One of the things that really surprises me about this is how the gamebook technology went relatively underexplored. There were quite a few Fighting Fantasy gamebooks that added some tools – Creature of Havoc, for example, had a neat thing you could do on entries to translate language, which meant if you learned to speak, you could go through a whole different game. One or two of the games added stats – like the Evil stat in one or two of the games to keep you from overusing magic. Night Dragon had a Dread stat that meant the longer you took to get to the Night Dragon, the stronger it was. I even wrote about the spellbook mechanic in the Sorcery! series.
Despite these innovations, they were still built around the very basic narrative of a single character progressing linearly through an adventure like a rollercoaster ride. Some manage to make some exploration, some mazelike structures, so there was something there.
Now, if you’re experienced with Twine, you know a couple of games like this. And twine games can do things like remember, store variables, do random things, and that’s true. But there are other things a physical book can do that Twine has a hard time doing.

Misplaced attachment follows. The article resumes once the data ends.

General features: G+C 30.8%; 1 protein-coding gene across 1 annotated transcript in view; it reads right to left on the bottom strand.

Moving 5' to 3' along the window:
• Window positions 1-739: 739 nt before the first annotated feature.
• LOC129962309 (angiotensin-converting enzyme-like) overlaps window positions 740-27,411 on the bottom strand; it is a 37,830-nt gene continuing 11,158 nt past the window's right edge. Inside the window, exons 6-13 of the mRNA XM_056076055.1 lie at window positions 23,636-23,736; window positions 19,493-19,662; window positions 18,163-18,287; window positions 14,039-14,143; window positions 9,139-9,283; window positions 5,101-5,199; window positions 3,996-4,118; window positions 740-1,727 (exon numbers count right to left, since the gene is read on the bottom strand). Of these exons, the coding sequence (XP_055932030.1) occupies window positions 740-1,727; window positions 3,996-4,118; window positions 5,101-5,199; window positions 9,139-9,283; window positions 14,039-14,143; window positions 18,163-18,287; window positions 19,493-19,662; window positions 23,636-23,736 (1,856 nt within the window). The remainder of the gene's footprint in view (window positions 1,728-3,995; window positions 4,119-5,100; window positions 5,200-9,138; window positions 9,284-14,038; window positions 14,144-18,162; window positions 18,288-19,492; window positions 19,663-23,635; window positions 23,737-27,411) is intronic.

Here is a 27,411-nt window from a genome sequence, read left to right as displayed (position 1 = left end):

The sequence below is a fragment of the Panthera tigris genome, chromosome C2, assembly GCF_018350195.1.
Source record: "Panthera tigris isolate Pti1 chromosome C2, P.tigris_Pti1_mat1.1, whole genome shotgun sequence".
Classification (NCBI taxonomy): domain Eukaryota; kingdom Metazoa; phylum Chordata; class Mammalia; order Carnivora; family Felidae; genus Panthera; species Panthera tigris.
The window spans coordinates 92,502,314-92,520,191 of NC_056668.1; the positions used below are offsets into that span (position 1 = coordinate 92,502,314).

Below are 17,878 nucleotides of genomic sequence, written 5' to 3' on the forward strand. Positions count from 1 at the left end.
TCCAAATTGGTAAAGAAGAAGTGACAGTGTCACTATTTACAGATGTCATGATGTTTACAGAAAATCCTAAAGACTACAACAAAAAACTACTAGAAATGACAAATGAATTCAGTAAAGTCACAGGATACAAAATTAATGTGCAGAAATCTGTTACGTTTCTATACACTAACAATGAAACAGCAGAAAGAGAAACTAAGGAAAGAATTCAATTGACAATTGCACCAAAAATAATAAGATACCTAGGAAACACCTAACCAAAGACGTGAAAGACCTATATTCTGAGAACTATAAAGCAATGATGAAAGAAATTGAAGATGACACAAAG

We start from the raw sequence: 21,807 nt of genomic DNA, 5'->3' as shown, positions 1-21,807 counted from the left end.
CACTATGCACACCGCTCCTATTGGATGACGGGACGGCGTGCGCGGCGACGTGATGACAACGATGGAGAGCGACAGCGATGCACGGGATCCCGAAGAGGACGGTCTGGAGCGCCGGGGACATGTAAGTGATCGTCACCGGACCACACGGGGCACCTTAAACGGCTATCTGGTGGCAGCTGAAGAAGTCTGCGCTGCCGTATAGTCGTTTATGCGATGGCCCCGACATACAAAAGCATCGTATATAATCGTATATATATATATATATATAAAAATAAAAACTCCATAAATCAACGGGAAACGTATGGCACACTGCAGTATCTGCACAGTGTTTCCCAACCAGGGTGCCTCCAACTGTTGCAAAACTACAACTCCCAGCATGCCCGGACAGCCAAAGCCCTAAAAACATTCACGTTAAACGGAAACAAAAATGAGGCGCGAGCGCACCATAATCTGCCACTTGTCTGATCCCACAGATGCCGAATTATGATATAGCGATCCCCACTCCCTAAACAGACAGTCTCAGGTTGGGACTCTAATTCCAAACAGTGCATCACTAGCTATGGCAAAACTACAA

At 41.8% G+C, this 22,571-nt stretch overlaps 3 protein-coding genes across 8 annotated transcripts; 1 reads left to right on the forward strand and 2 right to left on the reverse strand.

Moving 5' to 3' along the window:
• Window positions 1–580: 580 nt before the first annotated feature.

I’m thinking on this puzzle, at the moment. I can see the idea that you can make a gamebook that’s about a story of a place; or a book that produces a diagnosis at the end; or a gamebook which is designed to create based on what you do when you play it, or a book that deliberately obscures information from you in ways you have to decipher yourself.
The other thing is, mostly, these gamebooks aren’t actually really coherent stories? They’re mostly sequences of interruptions; you open a door, you enter a room, you find the thing in that room. Sometimes you decide whether or not to open a chest of treasure. Sometimes you don’t. There are games of dice, but few games of (for example) cards.
Gamebooks are a wonderful little artifact, a niche interest, but with print on demand, and more room for more voices, I wonder what we – not just me, but you too – could do with things like light novel gamebooks.